Monday, December 27, 2010

BOOK CLUB: How We Test Software At Microsoft (10/16)

This is the second part of Section 3 in “How We Test Software at Microsoft”. This is one of the chapters I have been most interested in reading (intrigued is possibly a more apt description). This chapter focuses on Test Automation, and specifically how Microsoft automates testing. Note, as in previous chapter reviews, Red Text means that the section in question is verbatim (or almost verbatim) as to what is printed in the actual book.


Chapter 10. Test Automation


Alan starts out this chapter with an explanation (and a re-assurance, in a way) that automation doesn't have to be such a scary thing. We've all done automation in one way, shape, form or another. If you have created or tweaked a batch file to run multiple commands, you have performed automation. When you do backups, or archive folders in Outlook, or create macros in Excel, you are creating automation. So at the core, most of us have already done the steps to automate things. Making a series of repeatable steps, however, is not really test automation. It's automation, to be sure, but test automation has a few more steps and some paradigms that are important to understand. More to the point, even with test automation, one size does not fit all, and different groups will use different processes to meet different needs.


The Value of Automation


Alan takes this debate straight-away, and acknowledges that this is a contentious issue. Alan ultimately comes down on the side of the fact that testers are not shell scripts (let’s face it, if a company could realistically replaced testers with shell scripts, we would be). Testing and testers require the human brain to actually understand and evaluate the test results. Also, there are many areas where full automation is great and helpful, and some places where automation gets in the way of actually doing good work (or for that matter, is just not practical to automate).


To Automate or Not to Automate, That Is the Question


Generally speaking, one of the best rules-of-thumb to use to determine which tests might be candidates for automation is "how often will this test be run"? If a test is only going to be run one time, it's probably low on the value of being automated. Perhaps even ten or twenty times may not make it a candidate for automation. However, if it's a test you will perform hundreds or even thousands of times, then automation becomes much more valuable as a testing tool.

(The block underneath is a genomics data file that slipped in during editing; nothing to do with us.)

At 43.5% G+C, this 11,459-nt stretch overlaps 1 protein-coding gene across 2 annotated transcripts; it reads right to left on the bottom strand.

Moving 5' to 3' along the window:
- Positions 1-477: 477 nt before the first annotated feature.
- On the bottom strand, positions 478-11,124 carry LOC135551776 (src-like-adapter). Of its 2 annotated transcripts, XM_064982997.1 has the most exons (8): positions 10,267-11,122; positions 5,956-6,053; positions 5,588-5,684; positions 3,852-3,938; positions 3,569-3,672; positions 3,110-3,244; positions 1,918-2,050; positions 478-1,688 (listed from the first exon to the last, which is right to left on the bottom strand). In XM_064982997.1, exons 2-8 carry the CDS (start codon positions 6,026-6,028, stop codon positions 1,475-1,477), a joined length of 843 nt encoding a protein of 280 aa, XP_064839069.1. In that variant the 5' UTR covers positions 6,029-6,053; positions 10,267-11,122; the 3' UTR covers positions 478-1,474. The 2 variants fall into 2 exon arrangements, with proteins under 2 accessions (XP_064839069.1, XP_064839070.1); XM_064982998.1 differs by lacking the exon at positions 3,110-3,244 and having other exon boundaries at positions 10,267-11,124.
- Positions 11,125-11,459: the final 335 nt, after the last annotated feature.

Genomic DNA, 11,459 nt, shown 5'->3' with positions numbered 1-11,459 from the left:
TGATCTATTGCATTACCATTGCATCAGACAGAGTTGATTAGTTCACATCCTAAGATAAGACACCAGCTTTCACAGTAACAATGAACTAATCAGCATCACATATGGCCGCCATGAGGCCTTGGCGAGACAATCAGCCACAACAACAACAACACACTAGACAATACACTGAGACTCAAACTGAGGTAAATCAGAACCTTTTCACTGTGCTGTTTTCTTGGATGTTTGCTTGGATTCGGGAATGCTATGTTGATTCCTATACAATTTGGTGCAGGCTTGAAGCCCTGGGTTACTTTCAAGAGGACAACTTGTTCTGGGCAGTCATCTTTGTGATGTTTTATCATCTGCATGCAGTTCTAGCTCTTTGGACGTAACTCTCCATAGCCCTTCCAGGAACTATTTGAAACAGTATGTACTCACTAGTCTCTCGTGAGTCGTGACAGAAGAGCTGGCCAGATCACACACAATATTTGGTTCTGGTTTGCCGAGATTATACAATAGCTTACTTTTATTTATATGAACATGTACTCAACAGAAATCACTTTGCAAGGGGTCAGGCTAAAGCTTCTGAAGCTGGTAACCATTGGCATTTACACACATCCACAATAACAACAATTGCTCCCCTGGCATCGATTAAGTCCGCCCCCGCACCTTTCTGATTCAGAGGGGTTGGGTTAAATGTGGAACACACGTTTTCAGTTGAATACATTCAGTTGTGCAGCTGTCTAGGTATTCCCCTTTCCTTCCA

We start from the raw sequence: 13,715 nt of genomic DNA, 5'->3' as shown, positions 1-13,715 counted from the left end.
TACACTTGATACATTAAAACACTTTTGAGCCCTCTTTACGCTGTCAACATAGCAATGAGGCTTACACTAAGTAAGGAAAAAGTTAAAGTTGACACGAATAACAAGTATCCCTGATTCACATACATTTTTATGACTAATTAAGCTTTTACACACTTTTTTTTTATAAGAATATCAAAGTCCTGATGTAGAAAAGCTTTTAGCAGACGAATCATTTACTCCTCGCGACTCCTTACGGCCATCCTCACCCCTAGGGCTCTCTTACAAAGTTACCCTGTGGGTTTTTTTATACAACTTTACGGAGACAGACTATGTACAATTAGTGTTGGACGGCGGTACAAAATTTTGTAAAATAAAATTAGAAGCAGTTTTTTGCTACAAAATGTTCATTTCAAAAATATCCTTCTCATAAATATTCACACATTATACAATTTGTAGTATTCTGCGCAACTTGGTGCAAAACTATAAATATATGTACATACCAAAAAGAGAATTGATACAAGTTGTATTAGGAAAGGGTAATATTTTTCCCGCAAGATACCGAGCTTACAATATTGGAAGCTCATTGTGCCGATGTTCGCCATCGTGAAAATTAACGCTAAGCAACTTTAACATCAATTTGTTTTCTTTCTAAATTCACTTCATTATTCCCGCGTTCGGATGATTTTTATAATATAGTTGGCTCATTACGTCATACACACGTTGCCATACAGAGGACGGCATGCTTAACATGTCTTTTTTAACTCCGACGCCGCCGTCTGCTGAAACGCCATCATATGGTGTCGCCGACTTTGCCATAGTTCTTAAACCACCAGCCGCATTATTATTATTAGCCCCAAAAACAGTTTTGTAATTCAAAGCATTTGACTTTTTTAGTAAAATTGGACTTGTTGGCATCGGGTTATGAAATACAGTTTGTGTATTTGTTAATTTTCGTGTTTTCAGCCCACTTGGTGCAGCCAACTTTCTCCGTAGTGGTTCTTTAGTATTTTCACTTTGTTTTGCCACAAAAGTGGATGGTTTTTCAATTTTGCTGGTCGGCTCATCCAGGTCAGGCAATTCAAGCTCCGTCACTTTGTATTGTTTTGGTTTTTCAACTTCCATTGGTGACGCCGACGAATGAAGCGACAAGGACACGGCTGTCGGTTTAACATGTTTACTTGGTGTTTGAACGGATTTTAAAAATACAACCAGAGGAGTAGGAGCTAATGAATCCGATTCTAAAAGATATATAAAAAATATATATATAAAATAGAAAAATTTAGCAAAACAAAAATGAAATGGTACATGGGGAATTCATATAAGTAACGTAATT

Beyond times executed, Alan suggests the following as attributes that will help determine if a test is a candidate for automation:



  • Effort: Determining the effort or cost is the first step in determining the return on investment (ROI) of creating automated tests. Some types of products or features are simple to automate, whereas other areas are inherently problematic. For example, application programming interface (API) testing, as well as any other functionality exposed to the user in the form of a programming object, is more often than not straightforward to automate. User interface (UI) testing, on the other hand, can be problematic and frequently requires more effort.




  • Test lifetime: How many times will an automated test run before it becomes useless? Part of the process of determining whether to automate a specific scenario or test case includes estimating the long-term value of the test. Consider the life span of the product under test and the length of the product cycle. Different automation choices must be made for a product with no planned future versions on a short ship cycle than for a product on a two-year ship cycle with multiple follow-up releases planned.




  • Value: Consider the value of an automated test over its lifetime. Some testers say that the value of a test case is in finding bugs, but many bugs found by automated tests are only found the first time the test is run. Once the bug is fixed, these tests become regression tests—tests that show that recent changes do not cause previously working functionality to stop working. Many automation techniques can vary data used by the test or change the paths tested on each run of the test to continue to find bugs throughout the lifetime of the test. For products with a long lifetime, a growing suite of regression tests is an advantage—with so much complexity in the underlying software, a large number of tests that focus primarily on making sure functionality that worked before keeps on working is exceptionally advantageous.




  • Point of involvement: Most successful automation projects I have witnessed have occurred on teams where the test team was involved from the beginning of the project. Attempts at adding automated tests to a project in situations where the test team begins involvement close to or after code complete usually fail.




  • Accuracy: Good automation reports accurate results every time it runs. One of the biggest complaints from management regarding automated tests is the number of false positives automation often generates. (See the following sidebar titled "Positively false?") False positives are tests that report a failure, but the failure is caused by a bug somewhere in the test rather than a product bug. Some areas of a project (such as user interface components that are in flux) can be difficult to analyze by automated testing and can be more prone to reporting false positives.



Positively False?

The dangers with test automation are augmented when we do not take into account false positives or false negatives (using Alan’s non-software example, convicting someone of a crime they didn’t commit is a false positive. Letting someone go from a crime they did commit is a false negative).


We Don’t Have Time to Automate This